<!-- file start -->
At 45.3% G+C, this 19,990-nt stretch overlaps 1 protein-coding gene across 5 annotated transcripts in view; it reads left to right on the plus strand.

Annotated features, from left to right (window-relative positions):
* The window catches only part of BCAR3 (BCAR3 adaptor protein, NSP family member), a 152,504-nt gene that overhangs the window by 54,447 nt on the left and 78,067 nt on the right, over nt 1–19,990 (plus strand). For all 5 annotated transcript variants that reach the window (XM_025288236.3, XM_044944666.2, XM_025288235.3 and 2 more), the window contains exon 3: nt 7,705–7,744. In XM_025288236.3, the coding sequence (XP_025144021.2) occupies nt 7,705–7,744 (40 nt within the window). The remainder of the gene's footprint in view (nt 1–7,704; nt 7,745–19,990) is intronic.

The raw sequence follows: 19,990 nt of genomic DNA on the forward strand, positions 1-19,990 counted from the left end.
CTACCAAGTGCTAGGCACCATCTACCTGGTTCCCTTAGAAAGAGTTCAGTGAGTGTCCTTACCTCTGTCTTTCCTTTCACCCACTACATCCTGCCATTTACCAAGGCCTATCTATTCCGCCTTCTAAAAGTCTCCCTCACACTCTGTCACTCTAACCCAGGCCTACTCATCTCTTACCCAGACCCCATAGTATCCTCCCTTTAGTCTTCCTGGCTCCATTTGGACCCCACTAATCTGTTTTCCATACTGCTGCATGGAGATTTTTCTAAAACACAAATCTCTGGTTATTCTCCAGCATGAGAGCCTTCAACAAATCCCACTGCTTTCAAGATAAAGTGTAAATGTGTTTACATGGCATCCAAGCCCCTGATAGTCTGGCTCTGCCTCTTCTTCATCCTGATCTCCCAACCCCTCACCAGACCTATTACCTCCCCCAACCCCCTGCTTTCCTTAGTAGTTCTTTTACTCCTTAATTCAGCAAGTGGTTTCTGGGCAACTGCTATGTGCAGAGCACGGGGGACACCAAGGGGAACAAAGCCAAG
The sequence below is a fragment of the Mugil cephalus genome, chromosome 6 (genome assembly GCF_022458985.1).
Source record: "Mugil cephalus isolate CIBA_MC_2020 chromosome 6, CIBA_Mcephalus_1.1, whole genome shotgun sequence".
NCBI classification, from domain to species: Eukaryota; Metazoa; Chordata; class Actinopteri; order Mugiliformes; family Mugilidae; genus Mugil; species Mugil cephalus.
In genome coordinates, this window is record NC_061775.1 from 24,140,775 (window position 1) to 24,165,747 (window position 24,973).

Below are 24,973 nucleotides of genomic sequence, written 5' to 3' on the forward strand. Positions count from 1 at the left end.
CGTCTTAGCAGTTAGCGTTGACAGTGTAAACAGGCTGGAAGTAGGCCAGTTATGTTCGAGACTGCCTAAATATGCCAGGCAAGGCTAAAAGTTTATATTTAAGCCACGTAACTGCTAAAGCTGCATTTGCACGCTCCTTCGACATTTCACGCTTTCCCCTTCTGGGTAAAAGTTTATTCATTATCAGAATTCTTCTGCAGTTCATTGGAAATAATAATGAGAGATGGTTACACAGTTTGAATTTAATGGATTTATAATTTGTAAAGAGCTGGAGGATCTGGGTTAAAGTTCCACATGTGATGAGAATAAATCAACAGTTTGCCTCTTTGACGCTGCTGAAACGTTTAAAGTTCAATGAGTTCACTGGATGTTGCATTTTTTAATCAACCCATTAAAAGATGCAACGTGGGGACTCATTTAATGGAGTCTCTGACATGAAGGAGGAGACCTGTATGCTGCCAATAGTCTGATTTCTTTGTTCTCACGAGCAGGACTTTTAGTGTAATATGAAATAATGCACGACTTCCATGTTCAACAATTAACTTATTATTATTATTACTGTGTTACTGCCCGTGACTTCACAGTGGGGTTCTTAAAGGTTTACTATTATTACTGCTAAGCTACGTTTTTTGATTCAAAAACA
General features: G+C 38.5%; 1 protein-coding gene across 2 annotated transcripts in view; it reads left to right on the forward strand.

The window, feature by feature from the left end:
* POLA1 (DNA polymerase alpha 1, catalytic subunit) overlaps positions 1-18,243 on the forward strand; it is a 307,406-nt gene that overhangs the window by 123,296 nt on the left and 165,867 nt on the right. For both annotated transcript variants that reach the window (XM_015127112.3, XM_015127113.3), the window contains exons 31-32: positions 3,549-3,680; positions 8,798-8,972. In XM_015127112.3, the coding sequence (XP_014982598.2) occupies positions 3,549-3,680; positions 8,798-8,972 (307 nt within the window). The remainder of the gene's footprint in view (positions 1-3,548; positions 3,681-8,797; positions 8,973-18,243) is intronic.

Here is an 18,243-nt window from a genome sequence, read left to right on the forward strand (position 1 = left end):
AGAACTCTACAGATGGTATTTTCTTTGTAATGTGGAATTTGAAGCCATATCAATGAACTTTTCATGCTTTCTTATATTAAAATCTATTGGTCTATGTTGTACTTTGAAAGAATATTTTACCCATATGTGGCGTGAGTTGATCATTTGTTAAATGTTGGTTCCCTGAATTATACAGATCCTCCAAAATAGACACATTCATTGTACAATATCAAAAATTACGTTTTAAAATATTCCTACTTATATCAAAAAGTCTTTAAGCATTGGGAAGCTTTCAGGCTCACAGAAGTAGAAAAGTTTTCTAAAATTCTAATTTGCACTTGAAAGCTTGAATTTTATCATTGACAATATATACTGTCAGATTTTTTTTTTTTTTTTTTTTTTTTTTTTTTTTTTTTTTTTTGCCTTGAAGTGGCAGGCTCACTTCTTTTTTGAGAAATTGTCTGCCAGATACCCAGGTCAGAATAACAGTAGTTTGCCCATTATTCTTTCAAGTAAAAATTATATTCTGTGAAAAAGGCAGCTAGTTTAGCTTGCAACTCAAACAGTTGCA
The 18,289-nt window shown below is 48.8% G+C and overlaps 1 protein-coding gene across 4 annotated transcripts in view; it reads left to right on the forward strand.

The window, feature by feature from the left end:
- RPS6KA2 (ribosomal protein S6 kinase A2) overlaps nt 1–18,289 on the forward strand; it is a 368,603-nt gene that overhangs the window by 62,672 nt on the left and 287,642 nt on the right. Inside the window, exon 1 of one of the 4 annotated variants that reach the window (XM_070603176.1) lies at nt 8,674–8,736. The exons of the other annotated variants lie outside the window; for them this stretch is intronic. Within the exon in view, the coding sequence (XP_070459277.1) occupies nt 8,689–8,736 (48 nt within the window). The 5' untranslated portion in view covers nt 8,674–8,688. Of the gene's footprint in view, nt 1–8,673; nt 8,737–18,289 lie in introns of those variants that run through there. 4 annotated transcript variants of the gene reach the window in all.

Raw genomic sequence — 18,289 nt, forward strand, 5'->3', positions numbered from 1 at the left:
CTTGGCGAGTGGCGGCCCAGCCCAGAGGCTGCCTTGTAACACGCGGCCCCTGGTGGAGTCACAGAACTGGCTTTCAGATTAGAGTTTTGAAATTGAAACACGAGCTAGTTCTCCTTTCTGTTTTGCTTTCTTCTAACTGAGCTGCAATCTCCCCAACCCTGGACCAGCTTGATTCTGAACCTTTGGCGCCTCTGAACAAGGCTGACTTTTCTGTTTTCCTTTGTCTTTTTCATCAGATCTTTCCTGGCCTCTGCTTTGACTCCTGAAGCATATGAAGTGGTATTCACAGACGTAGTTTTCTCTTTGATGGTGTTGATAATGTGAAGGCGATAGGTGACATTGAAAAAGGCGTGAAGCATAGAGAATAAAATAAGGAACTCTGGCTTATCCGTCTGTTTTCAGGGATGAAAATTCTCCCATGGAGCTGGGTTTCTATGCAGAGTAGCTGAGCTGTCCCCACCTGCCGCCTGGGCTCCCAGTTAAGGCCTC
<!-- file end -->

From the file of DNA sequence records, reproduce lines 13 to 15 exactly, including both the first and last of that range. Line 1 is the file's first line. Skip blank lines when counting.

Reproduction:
The window, feature by feature from the left end:
* POLA1 (DNA polymerase alpha 1, catalytic subunit) overlaps positions 1-18,243 on the forward strand; it is a 307,406-nt gene that overhangs the window by 123,296 nt on the left and 165,867 nt on the right. For both annotated transcript variants that reach the window (XM_015127112.3, XM_015127113.3), the window contains exons 31-32: positions 3,549-3,680; positions 8,798-8,972. In XM_015127112.3, the coding sequence (XP_014982598.2) occupies positions 3,549-3,680; positions 8,798-8,972 (307 nt within the window). The remainder of the gene's footprint in view (positions 1-3,548; positions 3,681-8,797; positions 8,973-18,243) is intronic.

Here is an 18,243-nt window from a genome sequence, read left to right on the forward strand (position 1 = left end):